Holiday pay and overtime – Judgement is delivered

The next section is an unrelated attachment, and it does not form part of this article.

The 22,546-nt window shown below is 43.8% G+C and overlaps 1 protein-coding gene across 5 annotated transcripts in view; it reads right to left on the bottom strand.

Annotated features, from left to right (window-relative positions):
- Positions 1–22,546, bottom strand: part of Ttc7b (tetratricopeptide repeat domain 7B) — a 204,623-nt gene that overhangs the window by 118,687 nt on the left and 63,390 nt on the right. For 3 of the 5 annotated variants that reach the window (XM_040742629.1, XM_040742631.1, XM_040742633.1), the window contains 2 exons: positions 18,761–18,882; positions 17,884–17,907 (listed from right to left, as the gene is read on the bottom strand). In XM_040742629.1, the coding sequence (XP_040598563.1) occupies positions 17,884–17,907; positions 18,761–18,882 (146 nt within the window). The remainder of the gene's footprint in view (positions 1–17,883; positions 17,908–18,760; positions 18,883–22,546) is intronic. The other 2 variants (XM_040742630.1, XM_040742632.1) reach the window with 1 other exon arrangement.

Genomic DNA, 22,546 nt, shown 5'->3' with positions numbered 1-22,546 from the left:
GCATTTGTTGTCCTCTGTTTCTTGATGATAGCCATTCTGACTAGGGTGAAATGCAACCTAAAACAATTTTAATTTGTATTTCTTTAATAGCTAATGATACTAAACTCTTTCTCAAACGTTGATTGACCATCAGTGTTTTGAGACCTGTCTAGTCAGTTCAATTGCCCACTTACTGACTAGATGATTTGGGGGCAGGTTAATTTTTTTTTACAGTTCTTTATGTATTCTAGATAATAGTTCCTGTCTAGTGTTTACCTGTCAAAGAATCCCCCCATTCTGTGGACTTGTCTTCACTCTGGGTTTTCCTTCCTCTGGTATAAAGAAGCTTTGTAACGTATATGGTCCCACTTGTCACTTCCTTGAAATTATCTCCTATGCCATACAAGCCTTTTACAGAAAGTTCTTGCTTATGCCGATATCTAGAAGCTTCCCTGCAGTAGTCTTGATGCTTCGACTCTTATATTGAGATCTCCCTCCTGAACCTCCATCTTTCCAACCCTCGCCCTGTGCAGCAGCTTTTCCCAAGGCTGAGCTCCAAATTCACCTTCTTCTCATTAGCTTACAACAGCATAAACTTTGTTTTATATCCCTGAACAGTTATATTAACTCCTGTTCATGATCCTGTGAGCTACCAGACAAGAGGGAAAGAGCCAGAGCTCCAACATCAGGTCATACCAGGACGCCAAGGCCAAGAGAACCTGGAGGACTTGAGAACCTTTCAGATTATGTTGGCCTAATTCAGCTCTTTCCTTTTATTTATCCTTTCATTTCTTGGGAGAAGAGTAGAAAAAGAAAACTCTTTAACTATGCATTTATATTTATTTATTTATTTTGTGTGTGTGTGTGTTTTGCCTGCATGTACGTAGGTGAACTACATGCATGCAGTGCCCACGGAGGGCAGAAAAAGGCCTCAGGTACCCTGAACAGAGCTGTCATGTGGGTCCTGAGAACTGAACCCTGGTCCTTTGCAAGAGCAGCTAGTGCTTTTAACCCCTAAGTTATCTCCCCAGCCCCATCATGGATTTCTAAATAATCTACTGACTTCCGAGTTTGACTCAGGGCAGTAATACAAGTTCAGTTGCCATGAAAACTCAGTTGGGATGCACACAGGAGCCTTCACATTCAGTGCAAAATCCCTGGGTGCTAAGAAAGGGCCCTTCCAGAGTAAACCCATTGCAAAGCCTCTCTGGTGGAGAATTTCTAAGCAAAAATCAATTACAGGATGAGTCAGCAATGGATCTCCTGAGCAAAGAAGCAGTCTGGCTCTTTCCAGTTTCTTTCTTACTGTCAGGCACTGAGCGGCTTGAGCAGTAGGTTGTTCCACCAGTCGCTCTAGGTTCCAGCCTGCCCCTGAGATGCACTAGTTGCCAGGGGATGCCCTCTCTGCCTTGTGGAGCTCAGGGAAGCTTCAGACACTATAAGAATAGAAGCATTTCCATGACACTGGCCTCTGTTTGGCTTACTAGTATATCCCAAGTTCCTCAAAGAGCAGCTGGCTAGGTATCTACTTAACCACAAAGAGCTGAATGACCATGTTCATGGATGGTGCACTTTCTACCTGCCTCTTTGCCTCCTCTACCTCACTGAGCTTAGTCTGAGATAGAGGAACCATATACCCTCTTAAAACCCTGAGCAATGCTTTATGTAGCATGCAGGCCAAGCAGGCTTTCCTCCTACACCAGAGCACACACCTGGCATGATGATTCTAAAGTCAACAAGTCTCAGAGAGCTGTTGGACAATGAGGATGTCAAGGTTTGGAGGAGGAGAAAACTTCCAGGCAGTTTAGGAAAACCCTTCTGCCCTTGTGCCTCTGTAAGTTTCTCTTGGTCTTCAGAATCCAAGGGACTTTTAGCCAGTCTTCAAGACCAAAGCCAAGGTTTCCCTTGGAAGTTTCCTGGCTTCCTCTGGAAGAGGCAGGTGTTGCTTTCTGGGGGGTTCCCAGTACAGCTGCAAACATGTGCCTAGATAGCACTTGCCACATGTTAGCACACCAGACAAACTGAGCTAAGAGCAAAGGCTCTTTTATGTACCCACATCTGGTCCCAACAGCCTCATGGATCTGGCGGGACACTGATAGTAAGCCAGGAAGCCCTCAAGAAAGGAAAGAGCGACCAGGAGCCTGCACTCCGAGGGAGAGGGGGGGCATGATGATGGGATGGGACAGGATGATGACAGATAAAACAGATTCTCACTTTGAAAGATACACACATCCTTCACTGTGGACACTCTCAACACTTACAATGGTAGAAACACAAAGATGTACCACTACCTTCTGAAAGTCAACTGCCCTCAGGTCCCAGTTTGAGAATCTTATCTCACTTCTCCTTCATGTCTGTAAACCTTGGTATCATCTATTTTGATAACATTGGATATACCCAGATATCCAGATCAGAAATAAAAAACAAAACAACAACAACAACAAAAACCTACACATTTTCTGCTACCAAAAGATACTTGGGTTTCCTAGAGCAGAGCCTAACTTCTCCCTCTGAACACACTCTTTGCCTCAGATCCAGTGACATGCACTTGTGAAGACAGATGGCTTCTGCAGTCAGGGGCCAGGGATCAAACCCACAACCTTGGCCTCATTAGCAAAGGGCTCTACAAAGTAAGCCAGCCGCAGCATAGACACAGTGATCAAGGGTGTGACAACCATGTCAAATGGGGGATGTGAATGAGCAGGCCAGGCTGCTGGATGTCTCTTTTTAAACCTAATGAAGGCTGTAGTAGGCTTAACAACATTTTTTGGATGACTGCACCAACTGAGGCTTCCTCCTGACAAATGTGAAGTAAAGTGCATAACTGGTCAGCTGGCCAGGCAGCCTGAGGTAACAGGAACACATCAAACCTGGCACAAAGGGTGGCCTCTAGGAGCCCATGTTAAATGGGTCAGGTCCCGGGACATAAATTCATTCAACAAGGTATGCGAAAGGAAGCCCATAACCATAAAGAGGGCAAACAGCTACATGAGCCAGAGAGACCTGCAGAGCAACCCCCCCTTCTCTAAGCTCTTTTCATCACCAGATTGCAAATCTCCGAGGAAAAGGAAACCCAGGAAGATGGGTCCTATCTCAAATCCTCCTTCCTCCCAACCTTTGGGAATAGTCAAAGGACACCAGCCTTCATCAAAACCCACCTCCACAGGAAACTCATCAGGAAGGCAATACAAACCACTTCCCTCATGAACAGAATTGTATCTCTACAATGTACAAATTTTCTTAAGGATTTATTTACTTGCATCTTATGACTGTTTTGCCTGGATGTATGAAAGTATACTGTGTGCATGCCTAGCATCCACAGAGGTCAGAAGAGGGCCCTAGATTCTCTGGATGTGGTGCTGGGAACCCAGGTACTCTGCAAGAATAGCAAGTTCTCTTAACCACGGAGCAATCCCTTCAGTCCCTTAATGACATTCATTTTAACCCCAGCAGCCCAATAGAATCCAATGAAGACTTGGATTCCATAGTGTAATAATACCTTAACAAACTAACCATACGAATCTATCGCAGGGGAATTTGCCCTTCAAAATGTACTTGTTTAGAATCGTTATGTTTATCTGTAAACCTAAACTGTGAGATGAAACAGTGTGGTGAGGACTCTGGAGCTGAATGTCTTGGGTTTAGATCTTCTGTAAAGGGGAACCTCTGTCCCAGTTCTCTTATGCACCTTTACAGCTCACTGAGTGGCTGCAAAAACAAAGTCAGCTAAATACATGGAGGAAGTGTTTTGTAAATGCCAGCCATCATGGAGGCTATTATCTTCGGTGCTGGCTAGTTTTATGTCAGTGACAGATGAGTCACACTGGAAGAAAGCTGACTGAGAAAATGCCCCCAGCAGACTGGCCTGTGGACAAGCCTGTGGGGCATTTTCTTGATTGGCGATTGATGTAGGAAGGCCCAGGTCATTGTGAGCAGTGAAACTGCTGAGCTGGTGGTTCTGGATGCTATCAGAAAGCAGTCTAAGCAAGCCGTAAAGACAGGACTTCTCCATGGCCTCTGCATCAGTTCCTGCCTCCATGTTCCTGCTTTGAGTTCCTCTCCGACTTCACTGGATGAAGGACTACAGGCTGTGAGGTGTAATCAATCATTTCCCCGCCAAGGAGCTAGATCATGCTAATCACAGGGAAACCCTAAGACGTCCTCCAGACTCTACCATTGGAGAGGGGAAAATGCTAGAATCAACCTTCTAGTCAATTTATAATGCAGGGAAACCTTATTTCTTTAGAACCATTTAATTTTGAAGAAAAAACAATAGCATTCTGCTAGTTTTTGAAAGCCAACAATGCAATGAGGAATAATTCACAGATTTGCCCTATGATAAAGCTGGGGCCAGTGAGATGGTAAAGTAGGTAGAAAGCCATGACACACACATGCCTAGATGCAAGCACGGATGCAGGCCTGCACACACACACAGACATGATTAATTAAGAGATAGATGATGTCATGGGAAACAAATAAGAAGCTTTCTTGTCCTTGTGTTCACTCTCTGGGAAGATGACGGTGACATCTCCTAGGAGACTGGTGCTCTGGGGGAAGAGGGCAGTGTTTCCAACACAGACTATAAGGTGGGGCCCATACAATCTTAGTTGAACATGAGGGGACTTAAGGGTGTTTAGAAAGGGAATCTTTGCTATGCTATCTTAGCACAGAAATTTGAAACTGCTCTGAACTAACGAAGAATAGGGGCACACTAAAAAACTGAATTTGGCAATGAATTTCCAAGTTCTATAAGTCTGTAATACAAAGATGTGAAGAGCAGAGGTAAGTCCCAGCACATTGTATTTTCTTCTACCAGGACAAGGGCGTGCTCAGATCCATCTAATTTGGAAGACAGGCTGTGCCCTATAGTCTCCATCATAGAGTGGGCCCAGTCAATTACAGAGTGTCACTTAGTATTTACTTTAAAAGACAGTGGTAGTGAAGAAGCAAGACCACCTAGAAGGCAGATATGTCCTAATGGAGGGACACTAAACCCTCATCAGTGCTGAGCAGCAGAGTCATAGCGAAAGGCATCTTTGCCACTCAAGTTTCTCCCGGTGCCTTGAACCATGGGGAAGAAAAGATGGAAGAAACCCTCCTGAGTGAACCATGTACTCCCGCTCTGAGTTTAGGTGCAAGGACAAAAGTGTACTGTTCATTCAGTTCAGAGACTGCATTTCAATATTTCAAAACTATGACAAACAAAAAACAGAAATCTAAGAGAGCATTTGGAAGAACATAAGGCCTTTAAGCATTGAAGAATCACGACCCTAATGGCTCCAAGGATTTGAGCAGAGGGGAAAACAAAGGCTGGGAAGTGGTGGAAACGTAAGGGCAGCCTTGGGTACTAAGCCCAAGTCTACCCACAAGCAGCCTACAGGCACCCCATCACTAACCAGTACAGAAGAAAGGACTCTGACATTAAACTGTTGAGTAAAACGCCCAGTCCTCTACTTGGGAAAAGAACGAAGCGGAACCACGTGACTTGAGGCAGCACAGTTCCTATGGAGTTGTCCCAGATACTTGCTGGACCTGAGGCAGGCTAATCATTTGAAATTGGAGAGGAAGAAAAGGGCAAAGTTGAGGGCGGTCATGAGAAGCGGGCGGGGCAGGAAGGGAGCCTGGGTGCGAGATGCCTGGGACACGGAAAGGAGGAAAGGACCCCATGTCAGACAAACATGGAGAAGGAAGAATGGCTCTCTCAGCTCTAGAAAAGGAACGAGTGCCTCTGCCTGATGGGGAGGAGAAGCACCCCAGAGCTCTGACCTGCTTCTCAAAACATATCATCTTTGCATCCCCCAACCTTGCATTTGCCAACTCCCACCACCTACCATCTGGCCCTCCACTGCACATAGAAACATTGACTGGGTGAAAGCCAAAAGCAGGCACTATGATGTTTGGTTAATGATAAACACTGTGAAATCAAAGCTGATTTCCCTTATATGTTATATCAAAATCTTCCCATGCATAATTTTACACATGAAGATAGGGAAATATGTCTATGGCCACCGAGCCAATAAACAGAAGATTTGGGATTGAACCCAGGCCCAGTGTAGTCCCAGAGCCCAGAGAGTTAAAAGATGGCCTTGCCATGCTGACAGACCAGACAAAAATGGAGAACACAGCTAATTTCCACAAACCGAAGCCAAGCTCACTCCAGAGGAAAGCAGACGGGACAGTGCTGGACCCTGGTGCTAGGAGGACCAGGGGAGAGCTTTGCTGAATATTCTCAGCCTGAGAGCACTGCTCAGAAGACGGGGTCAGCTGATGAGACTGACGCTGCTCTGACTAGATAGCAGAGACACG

By Linda Powell The Employment Appeal Tribunal (EAT) has decided that holiday pay should include commission and overtime. The EAT has today handed down its eagerly awaited judgement this morning with the headlines emerging on the three conjoined holiday pay cases. The full judgement is awaited for legal experts to pore over and it is expected that an appeal will be forthcoming. The legal issue to be decided was whether holiday pay should include non-guaranteed overtime and other payments/allowances which regularly form part of an employee’s pay. It was argued that failure to include these payments within salary calculations means that employees are dissuaded from taking adequate rest and recuperation away from the workplace, because they cannot afford to suffer a drop in salary. This defeats the intention of the Working Time Regulations to protect the health and safety of the individual employee. The other burning legal issue decided by the EAT was how far back potential claims for holiday pay can go. A claim for backdated holiday pay which includes overtime and other payments/allowances could extend back to the beginning of the employees’ employment, or the latest, 1 October 1998 (the date the Working Time Regulations became law in the UK). However, the lawyer who represented the employers in this case has given some comfort to employers following the judgment. It is understood that the EAT has limited the scope for different holiday pay periods to be linked together as one long on-going series of deductions for historic claims. This finding is thought to significantly limit the scope for such claims in the future and the future liability for companies. Back in our June factsheet, we recommended that businesses should urgently review their workers’ pay to assess whether they receive any variable payments such as allowances or commission during the normal working week. If they do, it is advisable for employers to think about averaging out any variable payments across the financial year and factoring it into holiday pay calculations. That way, the business can minimise any risk of a legal challenge by its staff on the back of this case, and limit their on-going liabilities. It is suggested that if a worker is averaging £1000 per week in commission, a week’s holiday pay should include the basic salary and an additional £1000 of anticipated commission earnings OR, use the last 12 weeks actual commission earnings as an average. Employers are advised not to change the way they calculate, but follow the same consistent approach with all affected workers’ commissions, meaning they are not disadvantaged when they take leave. Other strategies for protection include whether you have legal expenses insurance in place. Employers should also think about collecting relevant documents as evidence if they have concerns about a claim. If you would like to discuss this or any other topic, please do not hesitate to get in touch with the Legal team or our HR consultants.